Tags: Emotions, Ethics, Memory, Psycho-Epistemology, Psychology

  • Q&A: Tenacity in Pursuit of Goals: 8 Jan 2012, Question 1
  • Question: How can I become more tenacious in pursuit of my goals? I find that I give up too easily on some of my goals, particularly when success is far away and much effort is required now. What can I do to make myself more tenacious?

    Tags: Aristotle, Character, Ethics, Objectivism, Productivity, Psycho-Epistemology, Psychology, Tenacity, Virtue

  • Q&A: Balancing Introspection and Productive Work: 18 Dec 2011, Question 3
  • Question: How can I achieve a better balance between introspection and productive work? Particularly I've made some mistake, I'll get wrapped up in the process of introspection until I get the problem sorted out. However, that consumes time – and often my projects suffer and I miss deadlines. How can I find a better balance between these two important activities?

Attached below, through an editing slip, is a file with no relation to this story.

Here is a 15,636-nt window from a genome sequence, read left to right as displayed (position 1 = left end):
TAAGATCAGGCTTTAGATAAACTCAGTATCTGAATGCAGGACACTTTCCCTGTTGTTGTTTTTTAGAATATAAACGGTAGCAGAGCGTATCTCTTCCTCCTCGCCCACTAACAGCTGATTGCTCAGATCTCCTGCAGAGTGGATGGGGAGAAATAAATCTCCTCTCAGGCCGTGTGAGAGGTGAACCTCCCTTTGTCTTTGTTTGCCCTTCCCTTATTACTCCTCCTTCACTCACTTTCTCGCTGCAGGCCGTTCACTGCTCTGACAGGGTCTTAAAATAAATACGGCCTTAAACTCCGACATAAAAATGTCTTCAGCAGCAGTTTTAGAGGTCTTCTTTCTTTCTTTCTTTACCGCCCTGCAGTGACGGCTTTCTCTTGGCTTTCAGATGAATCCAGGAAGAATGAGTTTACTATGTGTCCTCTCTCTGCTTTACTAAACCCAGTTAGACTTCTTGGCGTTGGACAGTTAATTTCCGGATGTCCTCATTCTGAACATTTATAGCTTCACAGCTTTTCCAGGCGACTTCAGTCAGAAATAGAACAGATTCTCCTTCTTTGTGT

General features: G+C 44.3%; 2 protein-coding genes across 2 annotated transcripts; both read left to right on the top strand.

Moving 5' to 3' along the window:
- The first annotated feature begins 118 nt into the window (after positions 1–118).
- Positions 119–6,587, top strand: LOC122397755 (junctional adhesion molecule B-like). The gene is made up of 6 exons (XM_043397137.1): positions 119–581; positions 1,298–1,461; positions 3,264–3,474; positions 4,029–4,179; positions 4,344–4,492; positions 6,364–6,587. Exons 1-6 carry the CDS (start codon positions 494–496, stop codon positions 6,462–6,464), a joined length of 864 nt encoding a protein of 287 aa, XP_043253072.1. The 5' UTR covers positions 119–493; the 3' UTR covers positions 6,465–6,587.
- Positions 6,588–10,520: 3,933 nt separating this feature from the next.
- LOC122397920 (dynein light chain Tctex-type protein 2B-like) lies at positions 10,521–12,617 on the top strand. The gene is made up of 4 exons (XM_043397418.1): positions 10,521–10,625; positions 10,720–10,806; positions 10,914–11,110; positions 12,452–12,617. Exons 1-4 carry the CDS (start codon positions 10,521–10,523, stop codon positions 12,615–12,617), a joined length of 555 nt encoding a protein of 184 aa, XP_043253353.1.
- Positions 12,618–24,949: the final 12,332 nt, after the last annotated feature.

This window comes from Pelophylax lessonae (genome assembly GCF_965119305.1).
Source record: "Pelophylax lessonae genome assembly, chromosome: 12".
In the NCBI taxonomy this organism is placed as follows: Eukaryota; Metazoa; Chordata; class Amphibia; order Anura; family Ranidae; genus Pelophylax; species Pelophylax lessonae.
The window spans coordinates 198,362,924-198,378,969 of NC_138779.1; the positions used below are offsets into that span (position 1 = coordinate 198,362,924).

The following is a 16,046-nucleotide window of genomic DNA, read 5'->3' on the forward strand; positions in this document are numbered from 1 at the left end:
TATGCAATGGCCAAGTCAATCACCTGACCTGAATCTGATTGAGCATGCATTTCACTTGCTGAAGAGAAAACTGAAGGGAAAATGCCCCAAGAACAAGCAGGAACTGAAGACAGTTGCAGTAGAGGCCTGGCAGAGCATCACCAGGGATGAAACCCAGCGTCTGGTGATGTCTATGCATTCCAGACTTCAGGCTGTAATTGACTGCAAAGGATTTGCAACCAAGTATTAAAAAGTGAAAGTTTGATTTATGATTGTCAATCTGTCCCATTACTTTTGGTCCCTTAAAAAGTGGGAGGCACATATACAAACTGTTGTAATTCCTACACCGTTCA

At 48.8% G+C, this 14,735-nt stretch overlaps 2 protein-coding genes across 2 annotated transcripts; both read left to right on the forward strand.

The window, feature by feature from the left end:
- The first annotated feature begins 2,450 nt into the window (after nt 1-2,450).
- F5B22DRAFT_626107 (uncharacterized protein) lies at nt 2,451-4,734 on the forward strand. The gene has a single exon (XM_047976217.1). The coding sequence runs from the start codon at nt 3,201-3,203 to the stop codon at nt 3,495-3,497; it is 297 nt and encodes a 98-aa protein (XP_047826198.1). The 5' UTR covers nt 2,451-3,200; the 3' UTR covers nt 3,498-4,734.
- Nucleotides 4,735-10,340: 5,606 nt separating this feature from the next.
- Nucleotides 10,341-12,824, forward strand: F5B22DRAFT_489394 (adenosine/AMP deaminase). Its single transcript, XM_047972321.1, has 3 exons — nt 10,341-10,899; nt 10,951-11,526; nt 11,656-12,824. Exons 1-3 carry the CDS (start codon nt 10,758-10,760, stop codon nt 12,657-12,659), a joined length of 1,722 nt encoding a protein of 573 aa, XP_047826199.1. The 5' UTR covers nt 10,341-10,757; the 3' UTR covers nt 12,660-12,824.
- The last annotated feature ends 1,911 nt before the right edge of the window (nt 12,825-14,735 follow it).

Tags: Introspection, Moral Wrongs, Productiveness, Psycho-Epistemology

  • Q&A: Rationality in Face of Overwhelming Emotions: 18 Dec 2011, Question 1
  • Question: How can a person regain his rationality in the face of overwhelming emotions? On occasion, I find my rational judgment swamped by strong emotions like anger and anxiety. In such cases, my thinking seems distorted by my emotions. While in the grip of such emotions, what can I do to re-establish my powers of rational thought? Also, how can I prevent myself from saying or doing things that I'll later regret?

    Tags: Character, Emotions, Introspection, Psycho-Epistemology, Psychology, Rationality, Self-Control, Willpower

  • Q&A: Reasoning by Facts Rather than Emotions: 20 Nov 2011, Question 4